Kander & Ebb: Cabaret:Comical Yet Biting

United KingdomUnited Kingdom Kander & Ebb: Cabaret: King’s Theatre, Edinburgh, 23.10.2013 (SRT)


Will Young as Emcee in Cabaret Photographer Keith Pattison 2012 PRODUCTION (1)
Will Young as Emcee in Cabaret Photographer Keith Pattison

Emcee: Will Young
Sally Bowles: Siobhan Dillon
Cliff: Matt Rawle
Fräulein Schneider: Lyn Paul
Herr Schultz: Linal Haft
Fräulein Kost: Valerie Cutko
Ernst Ludwig: Nicholas Tizzard

Director: Rufus Norris
Designer: Katrina Lindsay
Chroeographer: Javier de Frutos
Musical Director: James McCullagh


Many classic musicals succeed because they combine cracking tunes with a very specific historical setting.  Cabaret does so in a more political manner than most because the carefree mood of WeimarBerlin has to give way to the darker authoritarianism of the Nazis in the course of the show.  This touring production manages that balance effectively, but it still feels like a lurch going from one half to the other.

Katrina Lindsay’s designs serve the piece broadly well and do a lot with slim resources of staging.  The overwhelming darkness of the designs underlines both the seediness of the club (helped by the shiny, almost sticky looking floor) and the grim nature of the political situation in 1930s Berlin.  The sets slide in and out in a manner that can seem fairly sinister and sometimes they highlight the dramatic effect, such as in Why should I wake up? where the interchangeable furniture seems to mirror Cliff’s sexual experiments.  Importantly, the audience is always clear about when they are in the Kit Kat Club and when they are in another environment, thanks to the gaudy lights and sign, and the lovely touch of revealing the orchestra only when they are playing to accompany the club songs.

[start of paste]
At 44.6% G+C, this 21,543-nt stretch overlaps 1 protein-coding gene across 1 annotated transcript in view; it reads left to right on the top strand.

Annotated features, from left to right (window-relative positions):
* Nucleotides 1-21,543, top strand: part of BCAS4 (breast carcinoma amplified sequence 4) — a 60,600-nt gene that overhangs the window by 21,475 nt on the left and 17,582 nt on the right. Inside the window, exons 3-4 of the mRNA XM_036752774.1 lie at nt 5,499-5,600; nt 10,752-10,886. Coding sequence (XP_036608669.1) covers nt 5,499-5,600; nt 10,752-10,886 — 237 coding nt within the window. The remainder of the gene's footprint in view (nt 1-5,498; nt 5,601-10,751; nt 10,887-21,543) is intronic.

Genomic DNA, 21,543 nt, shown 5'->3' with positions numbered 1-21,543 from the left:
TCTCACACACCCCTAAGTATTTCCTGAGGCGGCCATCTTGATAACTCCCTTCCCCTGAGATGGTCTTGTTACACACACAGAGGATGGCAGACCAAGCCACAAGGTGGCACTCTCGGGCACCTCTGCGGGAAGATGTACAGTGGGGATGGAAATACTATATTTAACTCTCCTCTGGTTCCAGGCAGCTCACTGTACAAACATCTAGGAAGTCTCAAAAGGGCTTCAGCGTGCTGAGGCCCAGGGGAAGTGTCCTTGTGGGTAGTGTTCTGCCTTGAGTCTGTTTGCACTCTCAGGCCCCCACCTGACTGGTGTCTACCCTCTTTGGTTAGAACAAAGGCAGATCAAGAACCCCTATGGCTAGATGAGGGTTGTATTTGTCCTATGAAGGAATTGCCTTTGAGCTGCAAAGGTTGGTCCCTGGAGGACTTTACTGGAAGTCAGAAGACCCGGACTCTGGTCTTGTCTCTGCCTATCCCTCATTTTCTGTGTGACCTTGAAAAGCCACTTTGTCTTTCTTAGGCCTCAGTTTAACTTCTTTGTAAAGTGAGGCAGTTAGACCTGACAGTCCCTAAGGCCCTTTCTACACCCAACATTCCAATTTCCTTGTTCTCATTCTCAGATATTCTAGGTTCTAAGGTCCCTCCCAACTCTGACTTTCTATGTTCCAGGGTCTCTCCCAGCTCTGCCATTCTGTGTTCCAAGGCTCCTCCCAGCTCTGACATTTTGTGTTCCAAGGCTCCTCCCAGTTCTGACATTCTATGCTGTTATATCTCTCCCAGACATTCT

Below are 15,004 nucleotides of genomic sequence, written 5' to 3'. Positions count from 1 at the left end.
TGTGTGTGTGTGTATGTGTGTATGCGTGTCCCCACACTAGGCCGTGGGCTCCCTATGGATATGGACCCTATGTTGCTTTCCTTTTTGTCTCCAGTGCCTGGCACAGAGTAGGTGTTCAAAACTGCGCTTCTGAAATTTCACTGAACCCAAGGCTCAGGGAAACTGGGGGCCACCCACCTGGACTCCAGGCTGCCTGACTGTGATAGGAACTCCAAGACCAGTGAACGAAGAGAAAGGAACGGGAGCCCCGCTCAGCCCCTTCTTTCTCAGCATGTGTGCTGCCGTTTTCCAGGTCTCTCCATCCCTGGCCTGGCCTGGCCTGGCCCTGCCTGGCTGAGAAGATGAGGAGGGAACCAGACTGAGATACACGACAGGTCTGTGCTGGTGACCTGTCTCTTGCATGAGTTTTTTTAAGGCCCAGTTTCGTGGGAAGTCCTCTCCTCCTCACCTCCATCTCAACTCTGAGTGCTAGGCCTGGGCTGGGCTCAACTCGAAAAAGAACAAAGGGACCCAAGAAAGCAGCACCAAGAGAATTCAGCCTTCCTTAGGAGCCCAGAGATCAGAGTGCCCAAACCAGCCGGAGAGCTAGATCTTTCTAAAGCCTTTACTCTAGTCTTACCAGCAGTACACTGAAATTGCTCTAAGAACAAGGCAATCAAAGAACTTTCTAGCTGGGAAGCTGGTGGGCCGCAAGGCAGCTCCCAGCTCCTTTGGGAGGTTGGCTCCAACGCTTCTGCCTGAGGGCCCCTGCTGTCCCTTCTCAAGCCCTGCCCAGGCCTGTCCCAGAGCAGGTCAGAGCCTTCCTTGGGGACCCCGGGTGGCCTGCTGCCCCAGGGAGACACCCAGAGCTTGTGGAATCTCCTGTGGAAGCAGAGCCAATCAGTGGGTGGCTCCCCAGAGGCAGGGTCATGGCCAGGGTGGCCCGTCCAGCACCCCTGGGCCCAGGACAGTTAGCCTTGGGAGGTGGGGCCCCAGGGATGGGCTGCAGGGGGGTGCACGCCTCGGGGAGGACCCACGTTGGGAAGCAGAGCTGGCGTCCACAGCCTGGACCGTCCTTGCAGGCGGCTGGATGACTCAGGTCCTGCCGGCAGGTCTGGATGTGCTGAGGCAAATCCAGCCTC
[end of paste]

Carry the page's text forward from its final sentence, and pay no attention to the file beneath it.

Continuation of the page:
Will Young as Emcee and the Company in Cabaret Photographer Keith Pattison
Will Young as Emcee and the Company in Cabaret Photographer Keith Pattison

Despite this, Rufus Norris’s production stamps a profoundly different feel onto each half.  The first act is full of the decadence and sexual adventure of the club (even if the sheer quantity of bump ‘n’ grind in the opening scene got a bit samey), and of the sheer excitement of being in Berlin in 1931.  The rise of National Socialism hits the scene with a bump, though, and even though the staging is broadly similar, a much more ominous tone hangs over the second half.  The turning point comes with a masterful realisation of Tomorrow belongs to me, the first appearance of the Nazi subtext, as a puppet show controlled by the Emcee; but from that point onwards the mood darkens significantly, and the violence of the brownshirts seems to be mirrored in the sour turn taken by Sally and Cliff’s relationship.  Sally delivers the song Cabaret as a sarcastic howl, for example, and the club is closed down in a mood of morose dejection in the final scene.  I didn’t buy the rather crass link with the Holocaust that brings down the curtain, though – a rather lazy “bridge too far” which the production had done nothing to earn.

The cast was dominated by the masterful performance of Will Young as the Emcee.  He manages to embody every aspect of the character’s chameleonic nature, maintaining his distance from the proceedings in the first half and acting as an effective Chorus to comment on the action.  Impressively, he also did a good job of humanising the character in the later scenes, while still remaining aloof to a great degree, and he has a good degree of vocal punch to deliver the killer songs.  Siobhan Dillon embodied the capricious, irrepressible nature of Sally very effectively, slipping convincingly into vulnerability and rejection in the second act.  Matt Rawle’s Cliff, while effectively sung, was a little anodyne, though that may be the character’s fault rather than his.  I really warmed to the much gentler love story of Fräulein Schneider and Herr Schultz, embodied touchingly by Lyn Paul and Linal Haft, and Valerie Cutko was both comical and biting as the acidic Fräulein Kost.  The supporting cast were all great at both singing and dancing, even if the choreography became a little repetitious after a while, and the orchestral musicians were superb.  They caught the mix of ‘20s jazz and Bavarian oom-pah just right, and I really admired the way they could adapt their rhythm and tone effortlessly to the action unfolding around them.

Cabaret continues on tour.  For full details click here.

Simon Thompson